Leslie Anne Boldt-Irons essay (pdf) covers in detail much of the history of this so I don’t see the point rehashing what she covers so excellently in her (mis)reading of Bataille. As Nick Land would say of Bataille’s thematic: “The common theme of these writings [Solar Anus, Rotten Sun, The Pineal Eye] is the submission of vision to a solar trajectory that escapes it, dashing representational discourse upon a darkness that is inextricable from its own historical aspiration” (p. 30)3 Or as Boldt-Irons will claim it is Bataille’s mission to dismantle and destroy all those strategies that seek the “re-contextualization” of Cartesian, Hegelian, Romantic and Surrealist attempts at total identification while at the same time subjecting the aforementioned strategies, and any discourse for that matter, to a global and endless parody in which the transcendence of any position is impossible. (STCL, Volume 25, No.2 (Summer, 2001), p. 372) One could say that language begins to chop off its own acephalic head in a parody without end. Reason begins to journey back into the cave or labyrinth of darkness where matter seems to shine like a golden child.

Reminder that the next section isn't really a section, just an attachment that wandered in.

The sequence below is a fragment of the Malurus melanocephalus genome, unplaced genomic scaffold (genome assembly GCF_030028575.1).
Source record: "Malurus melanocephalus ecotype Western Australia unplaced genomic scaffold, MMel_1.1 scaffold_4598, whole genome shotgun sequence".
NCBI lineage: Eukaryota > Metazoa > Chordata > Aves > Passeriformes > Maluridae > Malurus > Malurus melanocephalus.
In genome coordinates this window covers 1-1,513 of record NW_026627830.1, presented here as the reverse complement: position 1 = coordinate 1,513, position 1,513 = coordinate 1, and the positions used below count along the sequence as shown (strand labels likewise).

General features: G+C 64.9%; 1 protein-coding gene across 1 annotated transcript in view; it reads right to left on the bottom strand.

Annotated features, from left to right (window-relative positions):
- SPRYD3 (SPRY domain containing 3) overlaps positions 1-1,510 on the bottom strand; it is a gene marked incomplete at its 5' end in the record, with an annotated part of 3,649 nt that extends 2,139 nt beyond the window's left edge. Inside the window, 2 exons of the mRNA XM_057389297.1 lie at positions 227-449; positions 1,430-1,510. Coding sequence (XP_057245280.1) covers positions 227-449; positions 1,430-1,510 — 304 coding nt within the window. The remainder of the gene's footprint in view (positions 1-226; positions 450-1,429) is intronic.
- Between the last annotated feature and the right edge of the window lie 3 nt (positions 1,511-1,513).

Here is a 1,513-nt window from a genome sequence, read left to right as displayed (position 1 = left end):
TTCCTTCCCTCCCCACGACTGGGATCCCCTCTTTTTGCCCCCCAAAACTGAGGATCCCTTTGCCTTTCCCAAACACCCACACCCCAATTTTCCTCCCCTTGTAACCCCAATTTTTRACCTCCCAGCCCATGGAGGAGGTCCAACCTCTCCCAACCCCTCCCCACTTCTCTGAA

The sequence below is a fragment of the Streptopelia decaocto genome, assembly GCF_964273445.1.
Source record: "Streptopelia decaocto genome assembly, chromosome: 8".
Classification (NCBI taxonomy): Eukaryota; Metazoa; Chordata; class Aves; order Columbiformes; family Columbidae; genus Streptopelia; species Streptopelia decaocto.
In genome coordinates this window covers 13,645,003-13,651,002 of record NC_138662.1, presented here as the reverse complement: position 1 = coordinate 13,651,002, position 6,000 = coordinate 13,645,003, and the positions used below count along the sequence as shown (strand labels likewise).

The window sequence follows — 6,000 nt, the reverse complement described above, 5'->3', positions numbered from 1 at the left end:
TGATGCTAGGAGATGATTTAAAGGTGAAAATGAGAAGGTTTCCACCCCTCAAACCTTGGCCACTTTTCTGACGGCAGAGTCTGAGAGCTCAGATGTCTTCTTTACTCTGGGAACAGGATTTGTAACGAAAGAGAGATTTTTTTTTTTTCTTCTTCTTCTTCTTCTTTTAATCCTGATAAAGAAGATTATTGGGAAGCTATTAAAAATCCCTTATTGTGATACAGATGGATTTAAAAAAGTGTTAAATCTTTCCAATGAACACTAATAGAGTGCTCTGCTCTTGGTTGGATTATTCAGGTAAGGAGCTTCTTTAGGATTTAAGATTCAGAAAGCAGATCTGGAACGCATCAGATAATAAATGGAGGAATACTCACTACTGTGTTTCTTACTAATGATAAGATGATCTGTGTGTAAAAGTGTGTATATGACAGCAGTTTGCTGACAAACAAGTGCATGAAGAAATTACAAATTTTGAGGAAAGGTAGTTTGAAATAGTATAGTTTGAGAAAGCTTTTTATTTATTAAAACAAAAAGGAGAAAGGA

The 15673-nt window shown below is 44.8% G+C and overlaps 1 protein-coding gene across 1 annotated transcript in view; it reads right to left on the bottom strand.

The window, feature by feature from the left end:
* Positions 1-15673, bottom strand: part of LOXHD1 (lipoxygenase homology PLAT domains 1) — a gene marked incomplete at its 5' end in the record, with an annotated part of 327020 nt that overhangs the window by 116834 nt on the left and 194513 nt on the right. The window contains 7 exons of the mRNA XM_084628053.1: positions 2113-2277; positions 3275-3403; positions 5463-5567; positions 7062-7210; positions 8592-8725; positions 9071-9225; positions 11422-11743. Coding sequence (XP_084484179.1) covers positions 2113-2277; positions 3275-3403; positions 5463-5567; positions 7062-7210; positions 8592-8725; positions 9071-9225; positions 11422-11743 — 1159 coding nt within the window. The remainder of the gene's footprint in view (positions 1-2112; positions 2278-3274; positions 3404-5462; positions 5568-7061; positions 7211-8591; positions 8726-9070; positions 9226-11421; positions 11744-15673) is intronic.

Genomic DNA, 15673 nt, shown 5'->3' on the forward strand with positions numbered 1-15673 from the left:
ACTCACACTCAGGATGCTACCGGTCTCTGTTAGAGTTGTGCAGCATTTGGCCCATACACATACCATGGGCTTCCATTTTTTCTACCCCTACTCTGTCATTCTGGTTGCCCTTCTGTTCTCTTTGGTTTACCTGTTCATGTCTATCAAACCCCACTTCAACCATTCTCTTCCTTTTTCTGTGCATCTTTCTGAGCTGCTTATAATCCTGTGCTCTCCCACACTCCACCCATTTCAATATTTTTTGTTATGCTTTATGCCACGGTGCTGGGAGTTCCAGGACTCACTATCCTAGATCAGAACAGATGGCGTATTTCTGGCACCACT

That Andre Breton and Georges Bataille would not see eye to eye on things is an understatement. Breton in The Second Manifesto (pdf) would criticize Bataille harshly:
M. Bataille, who is currently waging an absurd campaign against what he terms “the sordid quests for every integrity,” seems less willing to forgive than any other of our alleged shortcomings. M. Bataille interests me only insofar as he imagines that he is comparing the harsh discipline of the mind to which we intend purely and simply to subject literally everything-and we see no problem in making Hegel primarily responsible for it to a discipline which does not even manage to seem more cowardly, for it tends to be that of the nonmind (and it is there, in fact, that Hegel awaits it). M. Bataille professes to wish only to consider in the world that which is vilest, most discouraging, and most corrupted, and he invites man, so as to avoid making himself useful for anything specific, “to run absurdly with him-his eyes suddenly become dim and filled with unavowable tears-toward some haunted provincial houses, seamier than flies, more depraved, ranker than barber shops.” (pp. 182 – 183)